- Group technology
- CAPP (Computer Aided Process Planning)
- Data-driven management info systems
- Factory scheduling tools
Equipment interoperability addresses the ability of entire factories to be connected, to share designs and information, and to optimize the manufacturing process. It can also allow sharing between different companies involved in the manufacturing process.
As such, it shares the contributions to the future as outlined above for CIM, upon which it depends. In terms of specific technologies, this sub-area includes the CAPP and factory scheduling tools that allow organizational optimization. It also includes the information systems needed to tie together disparate manufacturing operations.
The full contributions of CIM and equipment interoperability can only be captured when the organizations adopt a management method appropriate to their flexibility. This method can be called "lean" or, as in the Defense Technology Plan, Advanced Manufacturing Processes. In a sense, this managerial method is the most important application of these technologies.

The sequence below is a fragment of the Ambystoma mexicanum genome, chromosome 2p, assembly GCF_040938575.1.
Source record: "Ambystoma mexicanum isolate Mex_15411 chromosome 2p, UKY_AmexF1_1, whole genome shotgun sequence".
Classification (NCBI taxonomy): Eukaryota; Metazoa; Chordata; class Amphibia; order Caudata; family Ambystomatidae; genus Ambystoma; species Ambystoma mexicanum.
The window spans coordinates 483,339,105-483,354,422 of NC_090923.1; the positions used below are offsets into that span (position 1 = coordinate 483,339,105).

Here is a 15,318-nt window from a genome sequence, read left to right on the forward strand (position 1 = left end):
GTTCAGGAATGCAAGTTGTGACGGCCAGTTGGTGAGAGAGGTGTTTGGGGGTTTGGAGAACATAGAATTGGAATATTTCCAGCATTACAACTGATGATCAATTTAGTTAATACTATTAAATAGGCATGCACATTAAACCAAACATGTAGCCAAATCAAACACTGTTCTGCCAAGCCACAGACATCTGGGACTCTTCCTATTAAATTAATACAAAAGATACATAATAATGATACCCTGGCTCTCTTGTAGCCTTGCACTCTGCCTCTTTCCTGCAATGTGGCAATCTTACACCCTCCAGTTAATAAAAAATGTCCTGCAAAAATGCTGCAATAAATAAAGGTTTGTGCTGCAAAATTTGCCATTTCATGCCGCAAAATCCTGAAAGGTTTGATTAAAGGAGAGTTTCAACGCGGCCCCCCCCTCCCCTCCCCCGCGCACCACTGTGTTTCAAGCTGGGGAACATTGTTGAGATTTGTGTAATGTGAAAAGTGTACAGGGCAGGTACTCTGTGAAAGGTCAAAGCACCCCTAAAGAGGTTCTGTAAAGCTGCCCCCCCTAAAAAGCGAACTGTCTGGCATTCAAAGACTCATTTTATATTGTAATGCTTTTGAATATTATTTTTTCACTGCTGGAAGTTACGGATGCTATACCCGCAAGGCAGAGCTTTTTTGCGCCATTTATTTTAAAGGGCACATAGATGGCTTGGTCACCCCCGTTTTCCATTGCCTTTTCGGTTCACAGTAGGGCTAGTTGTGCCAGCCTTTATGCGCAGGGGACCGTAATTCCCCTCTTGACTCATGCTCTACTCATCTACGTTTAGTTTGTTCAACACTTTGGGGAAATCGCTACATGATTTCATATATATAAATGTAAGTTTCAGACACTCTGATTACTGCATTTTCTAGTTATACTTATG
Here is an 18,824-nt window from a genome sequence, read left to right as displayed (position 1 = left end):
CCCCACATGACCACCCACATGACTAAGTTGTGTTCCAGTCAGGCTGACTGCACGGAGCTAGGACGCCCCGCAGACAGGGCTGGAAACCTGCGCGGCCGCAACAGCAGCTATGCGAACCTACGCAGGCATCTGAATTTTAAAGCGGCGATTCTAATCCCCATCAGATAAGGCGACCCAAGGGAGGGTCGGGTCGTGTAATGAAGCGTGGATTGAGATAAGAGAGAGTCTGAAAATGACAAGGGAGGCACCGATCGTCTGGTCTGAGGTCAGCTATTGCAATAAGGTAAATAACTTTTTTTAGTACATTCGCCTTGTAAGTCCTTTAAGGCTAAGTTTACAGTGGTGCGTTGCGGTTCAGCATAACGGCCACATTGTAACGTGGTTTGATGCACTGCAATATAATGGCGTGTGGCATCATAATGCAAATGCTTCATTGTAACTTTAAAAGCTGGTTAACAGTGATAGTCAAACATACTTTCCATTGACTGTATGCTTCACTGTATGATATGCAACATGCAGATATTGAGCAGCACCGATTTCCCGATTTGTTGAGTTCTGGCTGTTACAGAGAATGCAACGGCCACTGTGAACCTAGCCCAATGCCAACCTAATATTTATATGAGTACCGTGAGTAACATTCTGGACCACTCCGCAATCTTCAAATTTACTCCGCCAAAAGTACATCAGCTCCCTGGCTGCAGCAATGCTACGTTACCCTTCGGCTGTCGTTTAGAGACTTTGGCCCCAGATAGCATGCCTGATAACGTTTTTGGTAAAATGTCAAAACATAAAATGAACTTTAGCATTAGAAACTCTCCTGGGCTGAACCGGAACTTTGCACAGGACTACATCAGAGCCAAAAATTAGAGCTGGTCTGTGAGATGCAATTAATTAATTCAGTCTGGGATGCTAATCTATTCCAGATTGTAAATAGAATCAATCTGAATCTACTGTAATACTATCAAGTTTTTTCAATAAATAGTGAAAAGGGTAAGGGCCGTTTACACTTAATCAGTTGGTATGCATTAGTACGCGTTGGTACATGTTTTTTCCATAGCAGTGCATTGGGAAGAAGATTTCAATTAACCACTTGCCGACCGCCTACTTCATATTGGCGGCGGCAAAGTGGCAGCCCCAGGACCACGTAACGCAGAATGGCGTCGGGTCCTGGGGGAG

Together, equipment interoperability, CIM support software, intelligent processing equipment, and the advanced manufacturing processes are important to the health of much of the U.S. manufacturing industry, and thus important to economic growth and national security.
A worldwide movement is underway to standardize factory automation computer data with a focus on CAD/CAM/CAE information. The emerging international standard is called the Standard for the Exchange of Product Model Data (STEP), and nearly all manufacturers recognize it as the future protocol for data transfer/translation in industry. Because of its probable impact on worldwide manufacturing, both Japan and Europe are actively contributing to the formation and structure of STEP.